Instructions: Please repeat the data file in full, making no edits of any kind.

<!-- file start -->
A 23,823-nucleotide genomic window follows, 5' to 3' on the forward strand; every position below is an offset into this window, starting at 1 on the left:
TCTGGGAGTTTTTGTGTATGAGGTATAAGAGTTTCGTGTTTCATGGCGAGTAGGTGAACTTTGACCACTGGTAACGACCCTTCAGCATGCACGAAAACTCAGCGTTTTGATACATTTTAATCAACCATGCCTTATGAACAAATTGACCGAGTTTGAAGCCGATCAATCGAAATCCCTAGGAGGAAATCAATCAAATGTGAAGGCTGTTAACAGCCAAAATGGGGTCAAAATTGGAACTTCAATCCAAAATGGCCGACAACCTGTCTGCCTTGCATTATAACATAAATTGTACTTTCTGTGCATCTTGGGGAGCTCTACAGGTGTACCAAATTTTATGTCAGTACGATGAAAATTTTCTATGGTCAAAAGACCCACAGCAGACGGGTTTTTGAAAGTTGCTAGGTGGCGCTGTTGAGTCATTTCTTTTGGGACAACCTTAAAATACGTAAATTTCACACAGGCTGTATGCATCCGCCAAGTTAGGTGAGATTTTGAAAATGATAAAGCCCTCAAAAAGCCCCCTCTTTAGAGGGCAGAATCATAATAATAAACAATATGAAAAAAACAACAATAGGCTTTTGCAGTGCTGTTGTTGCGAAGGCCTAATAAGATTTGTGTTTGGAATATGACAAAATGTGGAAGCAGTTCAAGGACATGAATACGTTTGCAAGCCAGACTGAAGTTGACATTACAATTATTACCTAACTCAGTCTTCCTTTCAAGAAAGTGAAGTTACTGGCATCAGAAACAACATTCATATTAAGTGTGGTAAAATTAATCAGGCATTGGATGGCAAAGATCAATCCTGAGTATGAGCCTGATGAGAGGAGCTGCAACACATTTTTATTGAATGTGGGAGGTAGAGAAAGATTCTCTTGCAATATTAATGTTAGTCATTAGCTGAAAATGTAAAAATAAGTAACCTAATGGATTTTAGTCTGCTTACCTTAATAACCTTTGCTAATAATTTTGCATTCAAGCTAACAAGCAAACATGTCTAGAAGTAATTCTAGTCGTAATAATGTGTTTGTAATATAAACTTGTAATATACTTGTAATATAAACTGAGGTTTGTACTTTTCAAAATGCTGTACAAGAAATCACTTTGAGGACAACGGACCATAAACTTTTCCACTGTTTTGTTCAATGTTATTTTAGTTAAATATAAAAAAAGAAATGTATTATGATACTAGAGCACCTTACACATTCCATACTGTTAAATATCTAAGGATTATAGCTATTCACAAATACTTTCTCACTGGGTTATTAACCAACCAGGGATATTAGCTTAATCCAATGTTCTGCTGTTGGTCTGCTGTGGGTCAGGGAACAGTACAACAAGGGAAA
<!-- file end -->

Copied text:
A 23,823-nucleotide genomic window follows, 5' to 3' on the forward strand; every position below is an offset into this window, starting at 1 on the left:
TCTGGGAGTTTTTGTGTATGAGGTATAAGAGTTTCGTGTTTCATGGCGAGTAGGTGAACTTTGACCACTGGTAACGACCCTTCAGCATGCACGAAAACTCAGCGTTTTGATACATTTTAATCAACCATGCCTTATGAACAAATTGACCGAGTTTGAAGCCGATCAATCGAAATCCCTAGGAGGAAATCAATCAAATGTGAAGGCTGTTAACAGCCAAAATGGGGTCAAAATTGGAACTTCAATCCAAAATGGCCGACAACCTGTCTGCCTTGCATTATAACATAAATTGTACTTTCTGTGCATCTTGGGGAGCTCTACAGGTGTACCAAATTTTATGTCAGTACGATGAAAATTTTCTATGGTCAAAAGACCCACAGCAGACGGGTTTTTGAAAGTTGCTAGGTGGCGCTGTTGAGTCATTTCTTTTGGGACAACCTTAAAATACGTAAATTTCACACAGGCTGTATGCATCCGCCAAGTTAGGTGAGATTTTGAAAATGATAAAGCCCTCAAAAAGCCCCCTCTTTAGAGGGCAGAATCATAATAATAAACAATATGAAAAAAACAACAATAGGCTTTTGCAGTGCTGTTGTTGCGAAGGCCTAATAAGATTTGTGTTTGGAATATGACAAAATGTGGAAGCAGTTCAAGGACATGAATACGTTTGCAAGCCAGACTGAAGTTGACATTACAATTATTACCTAACTCAGTCTTCCTTTCAAGAAAGTGAAGTTACTGGCATCAGAAACAACATTCATATTAAGTGTGGTAAAATTAATCAGGCATTGGATGGCAAAGATCAATCCTGAGTATGAGCCTGATGAGAGGAGCTGCAACACATTTTTATTGAATGTGGGAGGTAGAGAAAGATTCTCTTGCAATATTAATGTTAGTCATTAGCTGAAAATGTAAAAATAAGTAACCTAATGGATTTTAGTCTGCTTACCTTAATAACCTTTGCTAATAATTTTGCATTCAAGCTAACAAGCAAACATGTCTAGAAGTAATTCTAGTCGTAATAATGTGTTTGTAATATAAACTTGTAATATACTTGTAATATAAACTGAGGTTTGTACTTTTCAAAATGCTGTACAAGAAATCACTTTGAGGACAACGGACCATAAACTTTTCCACTGTTTTGTTCAATGTTATTTTAGTTAAATATAAAAAAAGAAATGTATTATGATACTAGAGCACCTTACACATTCCATACTGTTAAATATCTAAGGATTATAGCTATTCACAAATACTTTCTCACTGGGTTATTAACCAACCAGGGATATTAGCTTAATCCAATGTTCTGCTGTTGGTCTGCTGTGGGTCAGGGAACAGTACAACAAGGGAAA